§ Mr. Patrick Jenkin (by Private Notice) asked the Minister of Power, in view of the impending dissolution of the B.I.S.F. on 31st October, what provision is to be made to compensate long-service employees of the Federation who do not accept the offer of transfer to the B.S.C. which reached them on 24th October, and whether he will make a statement.1893
§ The Minister of Power (Mr. Richard Marsh)
In accordance with the arrangements agreed between the British Steel Corporation and the British Iron and Steel Federation every one of the staff of the Federation has been offered transfer to the Corporation on the same terms as those on which they are now serving. The Corporation has undertaken in the case of those who accept, to treat service with the Federation and the Corporation as continuous. Whether those who decline are entitled to compensation will fall to be determined under the Redundancy Payments Act and their contracts of employment.
§ Mr. Jenkin
Does the right hon. Gentleman think that that is enough? Does he recollect the clear, categorical undertakings given by the Government, in Committee, that the Federation staff would be fully safeguarded by the highest standards of personnel responsibility? Does he believe that an offer which is refused by those to whom it is made and which gives no indication what will happen to the men when their existing employer disappears in five days' time measures up to those standards?
§ Mr. Marsh
I can only think that the hon. Member produced his second point before he had heard my Answer. I would have thought that the decision of the British Iron and Steel Corporation to offer every employee of the Federation a job with his existing conditions of service was about as generous as anything that could be expected.
§ Mr. Gardner
Would my right hon. Friend care to draw a contrast between the treatment offered by the Iron and Steel Corporation to former employees of the Federation with that offered by many private companies which take over other firms?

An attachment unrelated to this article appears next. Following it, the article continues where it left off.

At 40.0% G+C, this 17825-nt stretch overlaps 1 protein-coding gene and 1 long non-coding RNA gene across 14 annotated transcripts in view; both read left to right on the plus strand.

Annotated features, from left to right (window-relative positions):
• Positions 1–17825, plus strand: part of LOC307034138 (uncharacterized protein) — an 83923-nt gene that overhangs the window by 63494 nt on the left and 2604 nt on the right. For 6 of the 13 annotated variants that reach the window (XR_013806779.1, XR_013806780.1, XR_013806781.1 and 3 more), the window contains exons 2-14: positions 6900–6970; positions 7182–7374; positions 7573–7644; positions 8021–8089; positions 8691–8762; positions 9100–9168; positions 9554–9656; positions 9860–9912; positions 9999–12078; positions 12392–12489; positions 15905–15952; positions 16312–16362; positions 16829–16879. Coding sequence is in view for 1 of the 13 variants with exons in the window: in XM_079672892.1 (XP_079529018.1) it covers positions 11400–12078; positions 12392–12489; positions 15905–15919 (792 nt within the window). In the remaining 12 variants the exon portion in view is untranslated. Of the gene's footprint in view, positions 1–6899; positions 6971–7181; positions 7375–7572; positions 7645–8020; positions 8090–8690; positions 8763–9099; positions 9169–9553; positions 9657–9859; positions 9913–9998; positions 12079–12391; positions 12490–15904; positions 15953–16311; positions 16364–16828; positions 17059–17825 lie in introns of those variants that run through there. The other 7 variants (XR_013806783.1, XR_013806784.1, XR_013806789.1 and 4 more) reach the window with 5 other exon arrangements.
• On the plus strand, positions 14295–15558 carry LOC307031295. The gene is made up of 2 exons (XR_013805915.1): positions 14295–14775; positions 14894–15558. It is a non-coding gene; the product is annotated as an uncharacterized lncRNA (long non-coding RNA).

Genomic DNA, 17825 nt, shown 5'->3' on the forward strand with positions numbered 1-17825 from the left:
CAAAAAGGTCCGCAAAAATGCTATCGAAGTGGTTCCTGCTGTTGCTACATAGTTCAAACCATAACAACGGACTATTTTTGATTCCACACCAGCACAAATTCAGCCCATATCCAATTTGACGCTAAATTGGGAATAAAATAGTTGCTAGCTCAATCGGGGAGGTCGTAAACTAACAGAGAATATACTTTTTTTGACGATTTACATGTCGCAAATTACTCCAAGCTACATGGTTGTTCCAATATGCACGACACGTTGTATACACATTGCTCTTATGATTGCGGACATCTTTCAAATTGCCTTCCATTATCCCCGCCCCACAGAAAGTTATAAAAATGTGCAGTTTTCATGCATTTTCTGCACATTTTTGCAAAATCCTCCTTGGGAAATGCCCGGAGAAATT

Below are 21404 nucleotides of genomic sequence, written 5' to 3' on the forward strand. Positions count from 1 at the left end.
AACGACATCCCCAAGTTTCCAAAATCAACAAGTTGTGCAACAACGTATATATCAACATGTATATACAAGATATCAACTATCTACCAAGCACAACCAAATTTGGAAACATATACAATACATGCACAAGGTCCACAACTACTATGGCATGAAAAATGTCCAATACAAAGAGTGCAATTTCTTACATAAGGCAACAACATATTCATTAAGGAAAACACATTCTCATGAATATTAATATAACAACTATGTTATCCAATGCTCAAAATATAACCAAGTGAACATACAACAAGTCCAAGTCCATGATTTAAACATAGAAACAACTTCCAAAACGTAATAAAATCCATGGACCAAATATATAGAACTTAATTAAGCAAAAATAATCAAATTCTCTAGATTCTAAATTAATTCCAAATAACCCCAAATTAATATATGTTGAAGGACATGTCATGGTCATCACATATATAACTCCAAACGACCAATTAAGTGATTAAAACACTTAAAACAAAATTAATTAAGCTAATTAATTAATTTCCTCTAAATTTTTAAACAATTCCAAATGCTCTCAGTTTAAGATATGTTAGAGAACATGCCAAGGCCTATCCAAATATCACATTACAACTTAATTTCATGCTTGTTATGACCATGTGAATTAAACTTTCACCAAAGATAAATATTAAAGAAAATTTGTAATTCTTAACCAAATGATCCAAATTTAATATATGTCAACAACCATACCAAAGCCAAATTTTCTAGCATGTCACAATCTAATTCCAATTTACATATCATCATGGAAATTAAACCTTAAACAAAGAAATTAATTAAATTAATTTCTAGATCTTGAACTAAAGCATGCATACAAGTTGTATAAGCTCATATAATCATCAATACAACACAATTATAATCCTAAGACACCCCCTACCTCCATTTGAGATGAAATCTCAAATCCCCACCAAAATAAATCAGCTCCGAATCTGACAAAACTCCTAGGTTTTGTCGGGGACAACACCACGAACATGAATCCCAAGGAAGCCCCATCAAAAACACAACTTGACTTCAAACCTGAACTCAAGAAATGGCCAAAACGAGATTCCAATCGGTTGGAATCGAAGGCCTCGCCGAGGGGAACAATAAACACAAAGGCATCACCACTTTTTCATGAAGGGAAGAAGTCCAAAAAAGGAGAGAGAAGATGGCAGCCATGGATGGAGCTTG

§ Mr. Marsh
If one were drawing conclusions, one could look at the shabby way in which the members of the last nationalised Steel Board were treated by right hon. Gentlemen opposite on the dissolution of the Board. I can only make the point—I do not know who has raised the point with the hon. Member for Wanstead and Woodford (Mr. Patrick Jenkin)—that despite the shortage of time, up to this morning, which was only three days, over three-quarters of the 1894 Federation staff had already accepted the offer.
§ Sir J. Eden
In making it clear that this is an offer which the employees of the Federation are invited to accept or reject, the Minister must also imply that for those who choose to reject the offer their full contractual rights under the existing compensation and life assurance schemes will be honoured—or is he saying that he is going to rat on those obligations?
§ Mr. Marsh
This places me in a somewhat unusual position. As the Minister I am not responsible for the British Iron and Steel Federation. This is not a Governmental body, nor is there any Parliamentary accountability attached to it. The assurance that I gave in Committee—and this is the extent of my responsibility—was that the British Iron and Steel Corporation would act in a fair and responsible way in respect of its obligations towards these employees. To offer every single one of them a transfer on his existing conditions—not the Corporation's conditions—seems to me to be about as reasonable as one can get.
§ Mr. John Lee
I agree with my right hon. Friend that the terms are very generous, but does not he agree that it might have been wiser to make a condition of payment that these employees should under no circumstances agree to co-operate with any future Government that might be so ill-advised as to try to denationalise the steel industry?